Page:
Cropping

Is there a place for fence row farming/strip cropping?

Neil Lyon, February 21, 2019

Inter-row planting alongside stubble rows in a controlled traffic farming system on Steve Larocque’s farm in Alberta, Canada.

THE concepts of ‘fence row farming’ and ‘strip farming’ could be on the watch list for Australian farmers if results from Canada showing the techniques have potential to significantly boost crop yields are any guide.

Speaking at the Controlled Traffic Farming (CTF) conference in Ballarat, Victoria, Canadian farmer and Beyond Agronomy consultant, Steve Larocque, said fence row farming was a concept he discovered by chance on his farm at Three Hills in Alberta nearly a decade ago.

In the early stages of bedding down a CTF system at the time, Mr Larocque was working out ways to adjust his sowing equipment to manage crop residues and utilise the sowing accuracy the CTF system provided.

While most farmers reset their machines to plant the next crop mid-way between the previous crop’s stubble rows, he sought to tap into the higher soil moisture levels closer to the stubble by moving the sowing rows only slightly to the side of the stubble.

“We moved the drill over only 75 millimetres. We do that each year. It creates a nutrient dense, highly porous structure where all the root channels go in the same spot and all the fertiliser is concentrated into the same strip on the paddock instead of being spread across,” he said.

“If you want to find moisture anywhere in a paddock, you will find it under last year’s stubble row. There will always be more consistent moisture there.

“Therefore, the soil flows over the openers much better, the seed placement is much better and we have seen improvements in germination and emergence.”

Under the ‘fence row farming’ system on Steve Larocque’s Canadian farm, crops are sown only 75mm to the side of the previous crop’s stubble row.

Mr Larocque said the term ‘fence row farming’ was adopted because the system mimicked, in miniature, the effect old fence lines had in trapping drifting soil, creating a deeper profile and holding more moisture.

“Think of old fence lines when you rip them up to amalgamate paddocks into one. You always find the old areas where the fence line was are higher in yield, higher in moisture and always perform better than the rest of the paddock,” he said.

“That is what we try to mimic by planting on or right beside last year’s stubble row every year.”

Mr Larocque said the challenge for running such a system in Canada was that after harvest the freeze set in, so there was very little biological activity from harvest to sowing.

He said it would be equally possible to run a fence-row farming system in Australia, but there would also be challenges.

“Your stubble breaks down a lot faster and dislodges quickly, which can plug your drill, so there will be some machinery issues,” he said.

Strip cropping focus on biology

Mr Larocque said producers in Canada were also keeping a close eye on a related system of intensive strip cropping developed by a farmer in Ontario in eastern Canada which encouraged the production of crop-specific biological organisms.

The effect has been a dramatic improvement in- crop yields.

Under the system, the farmer strip crops with alternating sowing passes of corn and soybeans, resulting in nine-metre strips of corn interspersed with nine-metre strips of soybeans.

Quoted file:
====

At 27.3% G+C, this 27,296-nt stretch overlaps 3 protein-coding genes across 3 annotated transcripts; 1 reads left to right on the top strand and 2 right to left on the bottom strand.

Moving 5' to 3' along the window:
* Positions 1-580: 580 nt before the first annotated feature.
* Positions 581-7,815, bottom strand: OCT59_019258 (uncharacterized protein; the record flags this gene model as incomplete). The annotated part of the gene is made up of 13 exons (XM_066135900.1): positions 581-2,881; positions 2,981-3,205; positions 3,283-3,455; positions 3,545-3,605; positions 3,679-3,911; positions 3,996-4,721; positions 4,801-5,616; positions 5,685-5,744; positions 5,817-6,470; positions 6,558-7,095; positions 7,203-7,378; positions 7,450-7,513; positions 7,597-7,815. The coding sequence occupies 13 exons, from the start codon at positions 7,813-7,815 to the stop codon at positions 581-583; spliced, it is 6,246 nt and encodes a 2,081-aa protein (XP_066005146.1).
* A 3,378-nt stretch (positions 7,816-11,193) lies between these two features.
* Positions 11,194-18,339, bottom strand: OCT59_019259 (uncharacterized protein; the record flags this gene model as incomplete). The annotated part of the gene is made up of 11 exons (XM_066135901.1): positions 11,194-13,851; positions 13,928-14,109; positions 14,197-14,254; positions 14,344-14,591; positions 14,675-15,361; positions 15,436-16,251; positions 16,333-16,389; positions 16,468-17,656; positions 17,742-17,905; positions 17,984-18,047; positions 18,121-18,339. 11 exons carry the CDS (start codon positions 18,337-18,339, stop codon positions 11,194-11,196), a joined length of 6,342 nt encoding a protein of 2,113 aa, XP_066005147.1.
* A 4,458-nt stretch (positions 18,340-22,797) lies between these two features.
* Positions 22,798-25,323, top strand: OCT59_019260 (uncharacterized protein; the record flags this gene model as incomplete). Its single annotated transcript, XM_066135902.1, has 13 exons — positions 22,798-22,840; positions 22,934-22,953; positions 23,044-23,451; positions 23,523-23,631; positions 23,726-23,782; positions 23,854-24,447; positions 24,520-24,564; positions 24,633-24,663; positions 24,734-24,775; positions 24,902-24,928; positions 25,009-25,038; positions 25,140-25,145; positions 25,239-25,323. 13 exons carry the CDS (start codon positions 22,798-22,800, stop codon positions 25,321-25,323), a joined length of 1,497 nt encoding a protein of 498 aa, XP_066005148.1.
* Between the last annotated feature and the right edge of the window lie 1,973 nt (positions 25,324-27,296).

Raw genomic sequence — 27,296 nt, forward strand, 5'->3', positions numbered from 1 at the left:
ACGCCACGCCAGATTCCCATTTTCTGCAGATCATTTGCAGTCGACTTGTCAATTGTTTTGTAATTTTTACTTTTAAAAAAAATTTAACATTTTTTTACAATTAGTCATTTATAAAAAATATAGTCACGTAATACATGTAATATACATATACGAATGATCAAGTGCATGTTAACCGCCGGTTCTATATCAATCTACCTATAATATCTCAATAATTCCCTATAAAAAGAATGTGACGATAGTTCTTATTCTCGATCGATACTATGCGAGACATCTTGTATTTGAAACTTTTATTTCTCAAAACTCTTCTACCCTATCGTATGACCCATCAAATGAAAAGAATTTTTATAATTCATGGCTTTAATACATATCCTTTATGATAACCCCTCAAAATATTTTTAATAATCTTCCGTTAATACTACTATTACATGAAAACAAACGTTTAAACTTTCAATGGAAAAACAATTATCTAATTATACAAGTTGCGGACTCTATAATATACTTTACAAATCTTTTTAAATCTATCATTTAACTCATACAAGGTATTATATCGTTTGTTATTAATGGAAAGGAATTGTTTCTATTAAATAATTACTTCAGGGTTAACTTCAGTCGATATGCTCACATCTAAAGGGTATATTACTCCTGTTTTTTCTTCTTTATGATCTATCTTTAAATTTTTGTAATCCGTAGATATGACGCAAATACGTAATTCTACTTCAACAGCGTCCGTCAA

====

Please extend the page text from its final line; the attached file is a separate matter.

“He flip flops his crops. He has been doing CTF for 20 years. He has built up very specific biology that are conducive to corn and soybeans,” Mr Larocque.

While it is a monoculture way of building up biology at a time when convention calls for greater diversity, the system is achieving impressive results.

“(Scientists) started to look at the difference in biology between neighbouring farms and this farm because this farm produced 75 per cent more grain yield one year than everybody else, which is staggering, even though the nutrient supplies were very similar.”

Mr Larocque said tests had been conducted where soil samples from both the strip-cropped farm and neighbouring conventional farms were pasteurised to take the biological organisms out of the equation.

“They heated it to 60 degrees and nuked everything. They found no difference in plant growth when they grew plants like wheat, canola, peas and corn out in that medium,” he said.

“Yet on the soils they didn’t pasteurise, they saw a big increase in volume in the crops. It told us it wasn’t just the soil depth or nutrient response that made the difference, it was actually a biological response that was the difference between the strip-cropped and neighbouring fields, even though the neighbouring conventional fields had a greater diversity of bacteria and fungi.

“But what was on the strip cropping farm was 10 times the number of biology that were specific to the crops. So, there were less bacteria and fungi, but 10 times as much of the specific biology as the neighbouring fields.”

Early days for CTF uptake in Canada

Mr Larocque said the adoption of CTF in Canada was still in its early days and was quite “fragmented”.

“No-one has a true sense of how many people are doing CTF. If I was to guess, it might be 50,000 hectares, so not a tremendous amount. We really didn’t start doing any research on it until 2013,” he said.

“People are still coming to the realisation that the freeze/thaw cycle doesn’t do as much as they think it does (to ameliorate soil compaction).”

Controlled traffic farming is still in the early stages of adoption in Canada.

 

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Comments

  1. Trevor Bray, February 22, 2019

    Philip Kerr at Oaklands NSW was planting peas and faba beans right next to the previous years cereal stubble plant rows for the same reasons over a decade ago.

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